Q: Okay, I get five numbers from solving all five of the Big Puzzles, then I match those numbers to five numbered clues on the Clue Page. What can I do with the five clues?

A: They’ll be intriguing but may not be fully meaningful until you get the 3 p.m. clue. If you’ve worked fast, though, your team might win the special prize mentioned above. The first team to correctly solve all five puzzles, and email a brief description of each puzzle and its solution to huntsolutions@washpost.com , wins $500. The winner of this prize will be announced when we announce the first- and second-place winners of the EndGame.

Q: What things will we have to do to win?

A: We’re not saying. Each Hunt is different. In the past, it involved things like making a phone call to a secret number, delivering a code word to an actor impersonating a street person or dropping a ping-pong ball into a little hole. We try to keep you guessing, but when you solve the EndGame, you’ll know it. Whether you figure out the EndGame or not, make sure that at least one person on your team is watching the stage at 3:30. At that point, we will either announce the winners and reveal the solutions to all the puzzles, or, if we think it is necessary, we will announce additional hints. The Hunt continues until we have winners. If you know you are hopelessly befuddled, then hang around the stage listening to the canned music and waiting for Dave, Tom and Gene to explain the answers while everyone boos.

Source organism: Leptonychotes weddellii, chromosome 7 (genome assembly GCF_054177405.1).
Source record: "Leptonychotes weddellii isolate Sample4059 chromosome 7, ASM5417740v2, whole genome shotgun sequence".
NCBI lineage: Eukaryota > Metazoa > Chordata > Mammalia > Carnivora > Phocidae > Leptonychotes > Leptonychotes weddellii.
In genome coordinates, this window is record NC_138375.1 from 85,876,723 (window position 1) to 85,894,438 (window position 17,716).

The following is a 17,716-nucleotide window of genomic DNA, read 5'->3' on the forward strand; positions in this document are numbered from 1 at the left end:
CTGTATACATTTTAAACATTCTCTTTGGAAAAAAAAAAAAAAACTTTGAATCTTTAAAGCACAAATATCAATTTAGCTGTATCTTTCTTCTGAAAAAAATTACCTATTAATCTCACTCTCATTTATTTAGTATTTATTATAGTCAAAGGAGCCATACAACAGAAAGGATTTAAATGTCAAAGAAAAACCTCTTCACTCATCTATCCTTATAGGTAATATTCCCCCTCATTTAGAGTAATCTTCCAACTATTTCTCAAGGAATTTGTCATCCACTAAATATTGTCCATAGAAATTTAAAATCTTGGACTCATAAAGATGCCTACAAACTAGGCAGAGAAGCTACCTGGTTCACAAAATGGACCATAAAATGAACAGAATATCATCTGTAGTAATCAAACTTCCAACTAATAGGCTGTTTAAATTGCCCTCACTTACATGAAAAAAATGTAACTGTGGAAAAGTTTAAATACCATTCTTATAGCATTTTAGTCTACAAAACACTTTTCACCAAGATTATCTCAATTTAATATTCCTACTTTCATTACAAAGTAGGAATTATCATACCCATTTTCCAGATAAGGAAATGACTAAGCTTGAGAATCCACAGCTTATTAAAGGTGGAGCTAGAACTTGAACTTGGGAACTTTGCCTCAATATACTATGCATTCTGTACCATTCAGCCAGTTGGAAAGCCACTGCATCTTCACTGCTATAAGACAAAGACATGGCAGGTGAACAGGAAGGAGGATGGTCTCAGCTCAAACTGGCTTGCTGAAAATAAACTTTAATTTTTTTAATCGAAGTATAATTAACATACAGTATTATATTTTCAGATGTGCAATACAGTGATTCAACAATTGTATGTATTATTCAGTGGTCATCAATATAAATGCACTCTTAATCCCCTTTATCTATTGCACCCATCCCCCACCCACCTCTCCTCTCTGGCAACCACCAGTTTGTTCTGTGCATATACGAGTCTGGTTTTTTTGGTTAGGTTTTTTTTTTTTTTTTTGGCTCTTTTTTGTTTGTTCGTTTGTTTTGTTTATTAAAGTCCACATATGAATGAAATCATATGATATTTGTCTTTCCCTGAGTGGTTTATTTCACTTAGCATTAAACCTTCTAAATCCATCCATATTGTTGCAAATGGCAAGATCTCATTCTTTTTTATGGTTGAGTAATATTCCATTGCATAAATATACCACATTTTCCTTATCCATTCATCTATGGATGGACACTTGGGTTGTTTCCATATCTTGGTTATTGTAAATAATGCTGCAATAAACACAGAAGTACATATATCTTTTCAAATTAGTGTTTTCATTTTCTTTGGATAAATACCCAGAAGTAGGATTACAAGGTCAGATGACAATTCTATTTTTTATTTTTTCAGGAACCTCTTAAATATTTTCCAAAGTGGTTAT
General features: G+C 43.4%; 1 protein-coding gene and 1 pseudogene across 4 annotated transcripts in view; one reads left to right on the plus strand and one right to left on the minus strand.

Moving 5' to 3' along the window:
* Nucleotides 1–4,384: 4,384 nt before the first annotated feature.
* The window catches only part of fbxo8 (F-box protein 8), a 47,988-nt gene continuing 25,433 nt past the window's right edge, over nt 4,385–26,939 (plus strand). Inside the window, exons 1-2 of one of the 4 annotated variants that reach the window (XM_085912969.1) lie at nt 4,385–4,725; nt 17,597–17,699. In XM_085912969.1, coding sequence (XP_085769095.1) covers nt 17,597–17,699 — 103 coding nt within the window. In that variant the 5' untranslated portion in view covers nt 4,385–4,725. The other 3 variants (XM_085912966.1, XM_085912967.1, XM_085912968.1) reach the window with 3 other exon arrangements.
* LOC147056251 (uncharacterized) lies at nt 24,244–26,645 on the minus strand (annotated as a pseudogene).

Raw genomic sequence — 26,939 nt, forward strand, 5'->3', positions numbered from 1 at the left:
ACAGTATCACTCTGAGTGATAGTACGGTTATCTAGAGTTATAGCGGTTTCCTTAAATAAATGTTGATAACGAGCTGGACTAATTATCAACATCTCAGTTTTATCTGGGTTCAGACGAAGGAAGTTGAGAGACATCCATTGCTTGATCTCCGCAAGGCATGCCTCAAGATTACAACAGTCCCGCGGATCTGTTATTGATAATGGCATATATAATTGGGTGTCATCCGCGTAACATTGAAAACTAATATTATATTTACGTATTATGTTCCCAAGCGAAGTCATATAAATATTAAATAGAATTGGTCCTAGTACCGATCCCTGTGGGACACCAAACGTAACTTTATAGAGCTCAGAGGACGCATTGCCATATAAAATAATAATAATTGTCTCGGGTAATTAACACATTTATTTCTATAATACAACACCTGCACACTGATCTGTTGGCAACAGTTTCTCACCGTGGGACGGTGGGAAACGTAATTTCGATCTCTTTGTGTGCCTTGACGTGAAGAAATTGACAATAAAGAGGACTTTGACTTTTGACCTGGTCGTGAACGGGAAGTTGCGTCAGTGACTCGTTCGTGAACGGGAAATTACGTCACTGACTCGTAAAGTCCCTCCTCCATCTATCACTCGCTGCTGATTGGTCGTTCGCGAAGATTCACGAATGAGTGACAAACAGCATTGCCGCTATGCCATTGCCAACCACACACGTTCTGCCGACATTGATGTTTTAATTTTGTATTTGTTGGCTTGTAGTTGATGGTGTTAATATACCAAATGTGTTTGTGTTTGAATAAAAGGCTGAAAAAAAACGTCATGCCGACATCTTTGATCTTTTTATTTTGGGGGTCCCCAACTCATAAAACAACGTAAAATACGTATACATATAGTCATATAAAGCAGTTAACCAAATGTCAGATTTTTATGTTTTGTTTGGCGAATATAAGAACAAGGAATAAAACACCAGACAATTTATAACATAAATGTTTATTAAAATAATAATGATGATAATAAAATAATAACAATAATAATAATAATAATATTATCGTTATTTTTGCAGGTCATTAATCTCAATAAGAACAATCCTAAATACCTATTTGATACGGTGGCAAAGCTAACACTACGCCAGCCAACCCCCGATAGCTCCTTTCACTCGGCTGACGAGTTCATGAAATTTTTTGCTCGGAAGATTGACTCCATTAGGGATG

Q: I find that even when I take powerful sedatives, I am unable to sleep.

A: Then you will want to read the Official Hunt Rules, which were generated by lawyers and are online at washingtonpost.com/posthunt. They are roughly the length of the Treaty of Ghent, but less riveting.

Q: Anything you couldn’t think of a good question for?

A: Yes. Make sure you periodically check the @posthunt Twitter feed to see if we have issued any updates or hints. Also, you’ll see many “sponsored by” logos from our wonderful sponsors around the Hunt, and on the map, but as usual, no clues are hidden in the sponsor logos. If you have any questions (other than “What’s the answer?”), knowledgeable and courteous Hunt staff members wearing staff T-shirts will be around to help you. Now we’re done.

Q: Will the Treaty of Ghent be in any way involved?

A: Let’s just say you might want to familiarize yourself with it..

Earlier versions of this story gave the wrong convention center hall for the Main Stage. The stage will be in Halls D and E. Also, the meetup table is now inside Hall D. This version has been corrected.

E-mail us at wpmagazine@washpost.com.